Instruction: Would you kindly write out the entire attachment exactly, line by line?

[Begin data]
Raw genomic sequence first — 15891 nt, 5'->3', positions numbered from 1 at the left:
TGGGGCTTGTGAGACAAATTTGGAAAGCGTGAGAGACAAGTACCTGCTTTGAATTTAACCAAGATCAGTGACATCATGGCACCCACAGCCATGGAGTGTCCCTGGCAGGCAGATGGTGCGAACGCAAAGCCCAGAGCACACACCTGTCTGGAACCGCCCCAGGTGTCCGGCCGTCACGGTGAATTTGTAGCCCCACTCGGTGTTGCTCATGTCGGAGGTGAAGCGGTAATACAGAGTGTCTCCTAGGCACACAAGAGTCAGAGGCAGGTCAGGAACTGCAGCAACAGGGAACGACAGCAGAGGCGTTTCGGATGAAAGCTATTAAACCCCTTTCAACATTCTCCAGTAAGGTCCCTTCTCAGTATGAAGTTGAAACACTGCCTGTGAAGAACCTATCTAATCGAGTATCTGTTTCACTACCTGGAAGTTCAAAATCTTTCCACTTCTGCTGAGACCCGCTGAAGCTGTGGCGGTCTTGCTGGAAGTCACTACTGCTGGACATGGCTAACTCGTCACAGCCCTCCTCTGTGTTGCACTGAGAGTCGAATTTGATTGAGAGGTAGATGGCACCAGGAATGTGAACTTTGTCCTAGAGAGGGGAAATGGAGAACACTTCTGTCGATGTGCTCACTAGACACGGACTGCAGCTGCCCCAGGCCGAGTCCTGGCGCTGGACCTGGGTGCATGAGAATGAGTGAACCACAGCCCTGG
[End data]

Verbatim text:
Raw genomic sequence first — 15891 nt, 5'->3', positions numbered from 1 at the left:
TGGGGCTTGTGAGACAAATTTGGAAAGCGTGAGAGACAAGTACCTGCTTTGAATTTAACCAAGATCAGTGACATCATGGCACCCACAGCCATGGAGTGTCCCTGGCAGGCAGATGGTGCGAACGCAAAGCCCAGAGCACACACCTGTCTGGAACCGCCCCAGGTGTCCGGCCGTCACGGTGAATTTGTAGCCCCACTCGGTGTTGCTCATGTCGGAGGTGAAGCGGTAATACAGAGTGTCTCCTAGGCACACAAGAGTCAGAGGCAGGTCAGGAACTGCAGCAACAGGGAACGACAGCAGAGGCGTTTCGGATGAAAGCTATTAAACCCCTTTCAACATTCTCCAGTAAGGTCCCTTCTCAGTATGAAGTTGAAACACTGCCTGTGAAGAACCTATCTAATCGAGTATCTGTTTCACTACCTGGAAGTTCAAAATCTTTCCACTTCTGCTGAGACCCGCTGAAGCTGTGGCGGTCTTGCTGGAAGTCACTACTGCTGGACATGGCTAACTCGTCACAGCCCTCCTCTGTGTTGCACTGAGAGTCGAATTTGATTGAGAGGTAGATGGCACCAGGAATGTGAACTTTGTCCTAGAGAGGGGAAATGGAGAACACTTCTGTCGATGTGCTCACTAGACACGGACTGCAGCTGCCCCAGGCCGAGTCCTGGCGCTGGACCTGGGTGCATGAGAATGAGTGAACCACAGCCCTGG